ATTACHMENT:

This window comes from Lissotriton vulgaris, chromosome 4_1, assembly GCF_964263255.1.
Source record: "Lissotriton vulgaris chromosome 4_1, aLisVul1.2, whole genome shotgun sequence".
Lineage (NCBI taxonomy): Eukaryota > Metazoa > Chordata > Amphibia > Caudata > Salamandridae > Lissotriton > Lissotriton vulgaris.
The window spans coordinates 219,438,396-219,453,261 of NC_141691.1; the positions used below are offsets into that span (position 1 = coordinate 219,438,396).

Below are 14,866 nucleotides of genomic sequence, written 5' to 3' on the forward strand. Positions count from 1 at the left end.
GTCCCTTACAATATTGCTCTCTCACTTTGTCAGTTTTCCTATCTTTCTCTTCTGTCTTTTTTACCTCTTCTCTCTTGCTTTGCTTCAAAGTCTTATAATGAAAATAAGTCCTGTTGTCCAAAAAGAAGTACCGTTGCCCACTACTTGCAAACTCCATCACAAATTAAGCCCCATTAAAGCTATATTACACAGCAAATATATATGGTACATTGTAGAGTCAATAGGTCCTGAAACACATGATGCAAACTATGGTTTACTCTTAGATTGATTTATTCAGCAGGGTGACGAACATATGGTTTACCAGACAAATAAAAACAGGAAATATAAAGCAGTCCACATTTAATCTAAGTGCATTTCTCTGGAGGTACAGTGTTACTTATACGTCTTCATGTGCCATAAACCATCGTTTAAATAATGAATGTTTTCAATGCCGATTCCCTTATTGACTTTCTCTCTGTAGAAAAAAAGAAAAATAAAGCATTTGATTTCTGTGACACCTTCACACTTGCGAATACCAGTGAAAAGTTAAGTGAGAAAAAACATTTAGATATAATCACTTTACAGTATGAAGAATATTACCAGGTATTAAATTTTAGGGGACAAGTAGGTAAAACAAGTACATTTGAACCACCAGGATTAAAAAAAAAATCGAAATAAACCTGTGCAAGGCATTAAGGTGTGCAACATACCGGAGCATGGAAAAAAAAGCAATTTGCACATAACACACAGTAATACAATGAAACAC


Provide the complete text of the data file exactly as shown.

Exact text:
This window comes from Lissotriton vulgaris, chromosome 4_1, assembly GCF_964263255.1.
Source record: "Lissotriton vulgaris chromosome 4_1, aLisVul1.2, whole genome shotgun sequence".
Lineage (NCBI taxonomy): Eukaryota > Metazoa > Chordata > Amphibia > Caudata > Salamandridae > Lissotriton > Lissotriton vulgaris.
The window spans coordinates 219,438,396-219,453,261 of NC_141691.1; the positions used below are offsets into that span (position 1 = coordinate 219,438,396).

Below are 14,866 nucleotides of genomic sequence, written 5' to 3' on the forward strand. Positions count from 1 at the left end.
GTCCCTTACAATATTGCTCTCTCACTTTGTCAGTTTTCCTATCTTTCTCTTCTGTCTTTTTTACCTCTTCTCTCTTGCTTTGCTTCAAAGTCTTATAATGAAAATAAGTCCTGTTGTCCAAAAAGAAGTACCGTTGCCCACTACTTGCAAACTCCATCACAAATTAAGCCCCATTAAAGCTATATTACACAGCAAATATATATGGTACATTGTAGAGTCAATAGGTCCTGAAACACATGATGCAAACTATGGTTTACTCTTAGATTGATTTATTCAGCAGGGTGACGAACATATGGTTTACCAGACAAATAAAAACAGGAAATATAAAGCAGTCCACATTTAATCTAAGTGCATTTCTCTGGAGGTACAGTGTTACTTATACGTCTTCATGTGCCATAAACCATCGTTTAAATAATGAATGTTTTCAATGCCGATTCCCTTATTGACTTTCTCTCTGTAGAAAAAAAGAAAAATAAAGCATTTGATTTCTGTGACACCTTCACACTTGCGAATACCAGTGAAAAGTTAAGTGAGAAAAAACATTTAGATATAATCACTTTACAGTATGAAGAATATTACCAGGTATTAAATTTTAGGGGACAAGTAGGTAAAACAAGTACATTTGAACCACCAGGATTAAAAAAAAAATCGAAATAAACCTGTGCAAGGCATTAAGGTGTGCAACATACCGGAGCATGGAAAAAAAAGCAATTTGCACATAACACACAGTAATACAATGAAACAC